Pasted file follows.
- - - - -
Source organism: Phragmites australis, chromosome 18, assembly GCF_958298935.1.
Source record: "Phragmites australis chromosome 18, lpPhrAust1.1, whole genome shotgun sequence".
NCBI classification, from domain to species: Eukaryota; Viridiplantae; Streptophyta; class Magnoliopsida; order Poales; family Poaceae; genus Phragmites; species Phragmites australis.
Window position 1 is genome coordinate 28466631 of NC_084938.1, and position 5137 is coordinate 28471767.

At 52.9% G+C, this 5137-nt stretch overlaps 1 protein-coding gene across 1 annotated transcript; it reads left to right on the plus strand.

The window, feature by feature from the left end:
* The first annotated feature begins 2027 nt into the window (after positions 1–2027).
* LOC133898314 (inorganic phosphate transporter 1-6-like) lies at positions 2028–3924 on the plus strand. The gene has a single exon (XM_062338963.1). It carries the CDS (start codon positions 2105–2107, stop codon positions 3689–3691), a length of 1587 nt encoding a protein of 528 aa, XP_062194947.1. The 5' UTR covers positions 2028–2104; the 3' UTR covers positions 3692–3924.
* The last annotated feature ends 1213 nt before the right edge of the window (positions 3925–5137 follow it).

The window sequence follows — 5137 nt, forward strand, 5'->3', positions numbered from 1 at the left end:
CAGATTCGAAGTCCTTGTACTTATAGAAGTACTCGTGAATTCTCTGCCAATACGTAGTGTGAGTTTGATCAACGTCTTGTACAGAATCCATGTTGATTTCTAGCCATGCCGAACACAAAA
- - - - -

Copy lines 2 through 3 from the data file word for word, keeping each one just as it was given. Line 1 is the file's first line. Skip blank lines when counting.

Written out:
Source record: "Phragmites australis chromosome 18, lpPhrAust1.1, whole genome shotgun sequence".
NCBI classification, from domain to species: Eukaryota; Viridiplantae; Streptophyta; class Magnoliopsida; order Poales; family Poaceae; genus Phragmites; species Phragmites australis.